Top model Stella Tennant, designer Bella Freud, Oxfam Ambassador Paloma Faith, music stars Emeli Sandé and Una Healy and actor and broadcaster Lily Cole are all confirmed to walk in a stunning Oxfam fashion show.
Fashion Fighting Poverty, a ticketed event, will be staged during London Fashion Week, on Monday 18 February, at 19.00.
Bay Garnett, stylist, editor and consultant, is famous for her flair with vintage and second-hand clothes. She will be styling the show in Oxfam fashion.
Bay was one of the first fashion editors to pair couture creations with accessible charity shop treasures in shoots for Vogue.
Credited with pioneering ‘thrifting’, she and Kira Jolliffe founded the anti-fashion magazines Cheap Date and Fanpages, and co-authored the book The Cheap Date Guide To Style. Bay is currently Fashion Director at Large of ES Magazine.
All the models in Fashion Fights Poverty will showcase Oxfam clothes, which Bay selected from the Oxfam Online Shop and Oxfam high street shops.
‘I’m styling this show for a very simple reason. I love clothes, and the opportunity to work with them in a way that can actually help people is so exciting. I get a lot of pleasure from knowing that. I love second-hand clothes, and I love Oxfam’s commitment to fighting poverty. This collaboration is a no-brainer for me.’
Stylist, editor and consultant
With the House of Commons Environmental Audit Committee reporting imminently on fast fashion and the wider fashion industry, interest in sustainable fashion has never been higher.
If you need new clothes, charity shops offer one of the most sustainable ways to buy them. You’ll help to slow down fast fashion by giving clothes a second chance, and will prevent them going to landfill.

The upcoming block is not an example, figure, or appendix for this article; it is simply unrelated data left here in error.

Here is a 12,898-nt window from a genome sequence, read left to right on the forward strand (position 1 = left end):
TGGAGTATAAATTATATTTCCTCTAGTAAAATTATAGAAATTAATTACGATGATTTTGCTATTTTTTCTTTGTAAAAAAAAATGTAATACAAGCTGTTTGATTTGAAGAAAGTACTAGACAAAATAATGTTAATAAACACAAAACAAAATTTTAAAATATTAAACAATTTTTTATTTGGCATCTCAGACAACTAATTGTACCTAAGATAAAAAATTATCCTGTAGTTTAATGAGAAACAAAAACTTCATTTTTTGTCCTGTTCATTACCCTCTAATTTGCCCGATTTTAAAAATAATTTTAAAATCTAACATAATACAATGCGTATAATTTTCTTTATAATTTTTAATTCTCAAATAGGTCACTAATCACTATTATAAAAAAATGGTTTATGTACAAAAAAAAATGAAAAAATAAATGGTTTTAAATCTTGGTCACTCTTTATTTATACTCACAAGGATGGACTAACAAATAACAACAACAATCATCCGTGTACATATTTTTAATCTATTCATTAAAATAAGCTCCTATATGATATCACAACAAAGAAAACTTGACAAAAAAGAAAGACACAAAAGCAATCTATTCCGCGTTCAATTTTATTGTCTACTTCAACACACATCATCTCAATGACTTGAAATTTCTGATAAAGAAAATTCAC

‘Oxfam is a fabulous wardrobe of opportunity. And I don’t like waste!’
As well as helping to give clothes a new home, Oxfam collaborates with big brands to recycle and reuse stock and has joined forces with fashion houses to improve conditions in their supply chains. The charity also fights to improve garment workers’ rights and campaigns on climate change.
‘The clothes in Oxfam shops really do transform lives’, explains Fee Gilfeather, Oxfam’s sustainable fashion expert. ‘A £10 dress can provide clean water for 10 people in an emergency.’
One dress sold at Oxfam could raise enough money to provide a woman in Bangladesh with a safe bathing cubicle, while a coat could help train two farmers in Rwanda to better cope with extreme weather conditions.
Last year, Oxfam shops raised almost £19 million for its work fighting poverty around the world.
The charity’s recycling hub, Wastesaver, saves more than 12,000 tonnes of clothing from going into landfill every year.
Contact firstname.lastname@example.org for tickets to the Fashion Fights Poverty show.
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